HDA 2 uses a radar-based system to “see” other cars while driving on a freeway and keeps the car at a set speed and distance from the car in front. This system can also keep the EV6 centered in its lane, and is smart enough to detect upcoming turns on the road and reduce its speed accordingly.

What’s most interesting is that HDS 2 is also able to recognize when another vehicle is approaching and adjusts the trajectory of the car to avoid any possible collision that might have happened otherwise.

A blind spot monitor and collision avoidance systems are also included, alerting the driver if cars are hiding out of sight. The EV 6 will also be able to change lanes on its own, provided the driver presses a button on the indicator lever. There is also a forward collision avoidance system as well as cornering and junction crossover functions to offer “maximum preventive safety when navigating through intersections.

Naturally, the driver should always keep their hands on the wheel while these functions are active and remain alert to the road in case they need to regain control.

Kia EV6: Range and charging

Interior Kia EV6 driver side

(Image credit: Kia)

Although there are three different versions of the car, all trim levels come with the same 77.4 kWh battery pack. According to Kia, that will provide up to 328 miles of range with rear-wheel drive models, and up to 314 if you have more powerful all-wheel drive.

It is in accordance with the European WLTP test standard anyway. Kia US promises up to 300 miles of range, although it’s not clear which model this figure refers to.

As for charging, the Kia EV6 can handle up to 350kW of DC fast charging. Provided you can find one of the elusive chargers capable of delivering such high speeds, Kia claims you can recharge your battery from 10 to 80 percent in just 18 minutes. It’s about 210 miles of range, and pretty amazing if you ask us.

However, if you use a much more common 50kW fast charger, that time drops to an hour and 13 minutes. Which is a lot and means drivers might want to be sure that they will get to a station with speeds of 100kW or more to avoid long delays on long trips.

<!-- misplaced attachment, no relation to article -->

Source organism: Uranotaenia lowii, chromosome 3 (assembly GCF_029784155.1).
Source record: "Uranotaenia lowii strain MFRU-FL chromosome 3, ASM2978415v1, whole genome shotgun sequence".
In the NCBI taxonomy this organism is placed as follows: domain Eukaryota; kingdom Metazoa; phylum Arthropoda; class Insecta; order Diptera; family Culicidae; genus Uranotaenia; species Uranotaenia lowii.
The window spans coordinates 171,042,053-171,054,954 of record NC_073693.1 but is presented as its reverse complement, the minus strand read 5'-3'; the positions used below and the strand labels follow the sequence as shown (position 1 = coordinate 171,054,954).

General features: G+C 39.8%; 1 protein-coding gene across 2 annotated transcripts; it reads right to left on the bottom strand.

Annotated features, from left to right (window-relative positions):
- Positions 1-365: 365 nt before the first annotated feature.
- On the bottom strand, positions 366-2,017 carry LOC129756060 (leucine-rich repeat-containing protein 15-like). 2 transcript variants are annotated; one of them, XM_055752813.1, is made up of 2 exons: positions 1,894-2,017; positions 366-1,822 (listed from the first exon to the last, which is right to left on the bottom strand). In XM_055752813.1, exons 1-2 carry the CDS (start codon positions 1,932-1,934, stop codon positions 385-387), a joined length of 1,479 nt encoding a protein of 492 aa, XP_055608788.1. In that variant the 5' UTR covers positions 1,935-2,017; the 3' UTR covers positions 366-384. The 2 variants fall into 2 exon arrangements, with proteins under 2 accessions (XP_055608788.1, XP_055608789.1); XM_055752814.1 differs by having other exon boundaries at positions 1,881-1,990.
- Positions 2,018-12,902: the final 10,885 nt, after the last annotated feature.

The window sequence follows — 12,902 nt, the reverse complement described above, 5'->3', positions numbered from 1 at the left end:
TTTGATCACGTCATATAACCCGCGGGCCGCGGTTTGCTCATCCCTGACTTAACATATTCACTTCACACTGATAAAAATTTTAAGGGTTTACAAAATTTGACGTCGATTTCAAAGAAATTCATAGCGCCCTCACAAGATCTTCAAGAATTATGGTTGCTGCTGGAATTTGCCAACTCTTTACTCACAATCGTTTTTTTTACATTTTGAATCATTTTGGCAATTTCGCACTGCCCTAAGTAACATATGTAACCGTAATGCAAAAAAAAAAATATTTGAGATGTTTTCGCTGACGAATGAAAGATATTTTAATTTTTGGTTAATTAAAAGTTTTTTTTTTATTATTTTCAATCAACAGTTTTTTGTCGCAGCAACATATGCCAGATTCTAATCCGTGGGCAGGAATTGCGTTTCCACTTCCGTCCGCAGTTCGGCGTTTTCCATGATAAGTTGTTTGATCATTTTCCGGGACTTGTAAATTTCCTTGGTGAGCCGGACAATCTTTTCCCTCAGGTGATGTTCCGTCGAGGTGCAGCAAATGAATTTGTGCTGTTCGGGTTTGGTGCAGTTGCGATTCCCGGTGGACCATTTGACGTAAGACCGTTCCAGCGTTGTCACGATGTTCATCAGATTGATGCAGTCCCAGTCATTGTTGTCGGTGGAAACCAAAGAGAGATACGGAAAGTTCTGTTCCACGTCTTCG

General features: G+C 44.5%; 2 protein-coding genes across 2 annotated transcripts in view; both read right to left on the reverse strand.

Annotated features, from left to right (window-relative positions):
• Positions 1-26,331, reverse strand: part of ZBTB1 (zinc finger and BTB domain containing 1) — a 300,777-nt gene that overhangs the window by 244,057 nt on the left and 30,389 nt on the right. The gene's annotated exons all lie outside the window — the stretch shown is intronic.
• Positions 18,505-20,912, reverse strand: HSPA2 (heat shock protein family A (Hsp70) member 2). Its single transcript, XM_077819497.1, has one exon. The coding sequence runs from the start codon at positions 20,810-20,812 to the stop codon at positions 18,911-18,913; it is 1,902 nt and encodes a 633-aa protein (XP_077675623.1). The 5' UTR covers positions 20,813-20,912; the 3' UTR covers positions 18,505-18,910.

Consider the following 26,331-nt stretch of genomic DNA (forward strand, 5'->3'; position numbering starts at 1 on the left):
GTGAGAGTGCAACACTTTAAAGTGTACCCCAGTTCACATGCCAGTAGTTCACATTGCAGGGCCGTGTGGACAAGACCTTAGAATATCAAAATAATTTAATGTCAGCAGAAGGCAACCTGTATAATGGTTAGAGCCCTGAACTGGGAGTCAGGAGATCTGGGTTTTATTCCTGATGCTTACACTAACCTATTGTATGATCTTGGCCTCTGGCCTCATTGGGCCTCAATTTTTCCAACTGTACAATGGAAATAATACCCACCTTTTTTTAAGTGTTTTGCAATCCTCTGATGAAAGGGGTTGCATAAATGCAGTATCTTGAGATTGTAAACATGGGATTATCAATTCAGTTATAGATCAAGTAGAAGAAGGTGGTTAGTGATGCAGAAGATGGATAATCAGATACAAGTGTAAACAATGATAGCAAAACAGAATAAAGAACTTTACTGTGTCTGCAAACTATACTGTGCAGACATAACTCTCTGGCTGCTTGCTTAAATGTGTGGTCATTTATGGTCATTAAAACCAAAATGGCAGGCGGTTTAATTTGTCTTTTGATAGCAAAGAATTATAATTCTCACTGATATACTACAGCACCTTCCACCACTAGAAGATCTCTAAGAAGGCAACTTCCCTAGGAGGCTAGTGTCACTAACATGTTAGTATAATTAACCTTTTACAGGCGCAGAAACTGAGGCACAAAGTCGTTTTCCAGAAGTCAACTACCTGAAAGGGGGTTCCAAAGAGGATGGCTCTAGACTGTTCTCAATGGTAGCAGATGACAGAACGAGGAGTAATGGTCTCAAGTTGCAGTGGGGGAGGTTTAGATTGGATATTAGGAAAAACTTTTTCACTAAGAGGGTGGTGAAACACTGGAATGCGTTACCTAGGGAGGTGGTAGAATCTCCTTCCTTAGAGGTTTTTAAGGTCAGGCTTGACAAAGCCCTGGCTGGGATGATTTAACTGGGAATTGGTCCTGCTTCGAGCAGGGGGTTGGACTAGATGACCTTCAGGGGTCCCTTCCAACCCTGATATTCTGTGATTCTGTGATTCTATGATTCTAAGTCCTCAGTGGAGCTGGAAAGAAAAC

As for home charging, an 11 KW mains charger will go from 0 to 100% over seven hours and 20 minutes. Unfortunately, a 240 wall outlet takes almost 33 hours to recharge, so you’re going to want to install a home EV charger if you want to hope to charge your battery overnight.

In addition to this, the Kia EV6 has the ability to charge other electric cars at speeds of 1.1 kW. Kia says this is equivalent to using a 110v charger. This is an exceptionally slow speed, so it should only be used when you are out of options.

Kia EV6: Key specs

Kia EV6 in gray

(Image credit: Kia)

The Kia EV6 GT-Line and GT-Line S models can go from 0 to 62 mph in just 5.2 seconds if you choose the AWD option, and both have a top speed of 116 mph.

These numbers drop to 7.3 seconds and 114 mph if you go for a car with the RWD trim or the EV6 Air only RWD.

Kia also says the EV6 will be able to act as a portable power supply for your life. It is equipped with a vehicle charging, which allows you to send the electricity from the car directly to your house in the event of a power failure. It can deliver up to 3.6kW of electricity in this mode, enough to at least keep your fridge cool and a few lights on.

Kia EV6: Outlook

Kia EV6 in red

(Image credit: Kia)

It’s easily one of the most exciting new cars of the year. The design is invigorating and ready to match the hugely popular Tesla. The EV6 does not fall into any garish trap with its style; the front and rear are both modern but useful; and the interior seems to balance high tech without resorting to endless tapping on a touchscreen.

The fast charging, long range, and the ability to use this car as a power source on a camping trip or during a power outage are thoughtful and likely to be of real benefit. Kia may have created the ultimate set of electric cars here.